In 1976, Steve Forbert came to New York from Jimmie Rodgers's hometown of Meridian, Mississippi, with a harmonica, an acoustic guitar and a guitar case of terrific songs. His debut album, "Alive on Arrival," was released in '78, and Forbert has been trying to live up to its tremendous promise ever since. He finally fulfilled his talent with Mission of the Crossroad Palms
," the best album of his career. His first recording in three years (and only his third in 13), it preserves the breezy charm of his early work while stripping it of all its callow glibness. Instead of puffing up the importance of his subject matter, Forbert is more likely to deflate it. Forbert, once tagged "the new Dylan," now more closely resembles John Prine in these bouncy country folk tunes and in such down-to-earth aphorisms as "It Is What It Is (And That's All)."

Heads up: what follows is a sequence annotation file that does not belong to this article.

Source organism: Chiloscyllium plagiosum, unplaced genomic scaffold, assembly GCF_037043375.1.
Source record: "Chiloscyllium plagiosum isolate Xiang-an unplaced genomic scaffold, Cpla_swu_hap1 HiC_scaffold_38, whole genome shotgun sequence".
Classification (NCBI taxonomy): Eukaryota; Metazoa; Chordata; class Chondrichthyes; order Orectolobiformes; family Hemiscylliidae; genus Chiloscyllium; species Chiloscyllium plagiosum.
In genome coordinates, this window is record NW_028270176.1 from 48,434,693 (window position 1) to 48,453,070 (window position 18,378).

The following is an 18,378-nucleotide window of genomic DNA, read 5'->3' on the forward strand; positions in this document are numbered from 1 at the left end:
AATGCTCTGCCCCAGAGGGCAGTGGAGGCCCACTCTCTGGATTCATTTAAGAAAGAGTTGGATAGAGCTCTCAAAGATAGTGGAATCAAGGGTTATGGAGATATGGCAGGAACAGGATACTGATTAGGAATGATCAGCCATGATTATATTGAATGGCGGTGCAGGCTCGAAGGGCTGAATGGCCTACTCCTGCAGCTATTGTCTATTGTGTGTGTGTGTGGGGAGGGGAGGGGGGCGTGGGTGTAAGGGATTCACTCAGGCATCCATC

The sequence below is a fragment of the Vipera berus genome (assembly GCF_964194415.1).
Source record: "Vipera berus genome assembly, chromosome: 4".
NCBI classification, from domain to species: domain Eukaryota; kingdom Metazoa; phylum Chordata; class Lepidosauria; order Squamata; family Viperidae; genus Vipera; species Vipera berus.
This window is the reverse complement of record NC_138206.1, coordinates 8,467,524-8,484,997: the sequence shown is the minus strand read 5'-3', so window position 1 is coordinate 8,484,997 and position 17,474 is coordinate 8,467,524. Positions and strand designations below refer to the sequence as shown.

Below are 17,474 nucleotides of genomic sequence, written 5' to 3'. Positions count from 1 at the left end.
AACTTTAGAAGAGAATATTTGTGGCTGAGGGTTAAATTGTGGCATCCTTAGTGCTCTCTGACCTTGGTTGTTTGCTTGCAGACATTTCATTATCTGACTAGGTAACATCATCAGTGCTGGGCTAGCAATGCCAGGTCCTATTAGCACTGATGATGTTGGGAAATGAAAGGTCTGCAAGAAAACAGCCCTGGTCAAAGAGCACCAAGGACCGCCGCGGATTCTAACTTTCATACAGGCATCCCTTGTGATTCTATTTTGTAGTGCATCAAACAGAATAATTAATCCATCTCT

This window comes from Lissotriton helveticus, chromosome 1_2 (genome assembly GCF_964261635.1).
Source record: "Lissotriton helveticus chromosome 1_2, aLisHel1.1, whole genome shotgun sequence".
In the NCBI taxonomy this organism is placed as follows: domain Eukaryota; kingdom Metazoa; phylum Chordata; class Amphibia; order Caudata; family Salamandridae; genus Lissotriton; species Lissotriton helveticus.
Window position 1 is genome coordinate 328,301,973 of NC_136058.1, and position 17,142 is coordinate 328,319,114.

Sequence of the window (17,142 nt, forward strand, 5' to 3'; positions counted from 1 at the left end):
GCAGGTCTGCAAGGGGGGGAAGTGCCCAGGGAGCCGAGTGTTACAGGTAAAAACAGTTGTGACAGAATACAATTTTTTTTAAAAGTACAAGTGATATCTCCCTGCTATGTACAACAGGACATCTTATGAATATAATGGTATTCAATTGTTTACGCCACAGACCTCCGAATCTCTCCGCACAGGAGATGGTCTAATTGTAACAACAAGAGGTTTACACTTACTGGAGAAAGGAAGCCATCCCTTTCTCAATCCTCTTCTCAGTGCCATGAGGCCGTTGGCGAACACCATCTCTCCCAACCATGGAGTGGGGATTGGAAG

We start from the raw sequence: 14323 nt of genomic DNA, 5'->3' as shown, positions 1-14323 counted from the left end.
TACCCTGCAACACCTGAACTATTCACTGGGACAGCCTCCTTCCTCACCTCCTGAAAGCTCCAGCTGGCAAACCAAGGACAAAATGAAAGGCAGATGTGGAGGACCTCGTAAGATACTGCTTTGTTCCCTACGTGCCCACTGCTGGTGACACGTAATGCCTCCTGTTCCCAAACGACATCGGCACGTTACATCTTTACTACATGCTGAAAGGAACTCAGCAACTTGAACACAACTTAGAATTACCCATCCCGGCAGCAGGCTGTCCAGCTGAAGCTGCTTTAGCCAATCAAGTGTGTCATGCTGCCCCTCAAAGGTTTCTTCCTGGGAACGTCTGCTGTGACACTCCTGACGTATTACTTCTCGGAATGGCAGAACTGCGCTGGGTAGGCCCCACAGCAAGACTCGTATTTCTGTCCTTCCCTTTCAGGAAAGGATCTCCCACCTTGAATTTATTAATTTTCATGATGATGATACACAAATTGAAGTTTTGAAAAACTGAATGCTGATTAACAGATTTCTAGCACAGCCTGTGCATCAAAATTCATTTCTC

Forbert works best in folk rock arrangements which sketch out the harmonies and rhythms with a minimalism which matches his wispy voice. E Street Band alumnus Garry Tallent--who also produced Forbert's second-best album, 1988's "Streets of This Town"--gives the singer just the lean support he needs. But mostly the album works because it harvests Forbert's best-ever crop of songs: the ironic reflections of a retired railroad worker, "It Sure Was Better Back Then"; a hooky shuffle about relighting an old flame, "Lay Down Your Weary Tune Again"; and the Gothic imagery of the apology ballad, "Oh, To Be Back with You." --Geoffrey Himes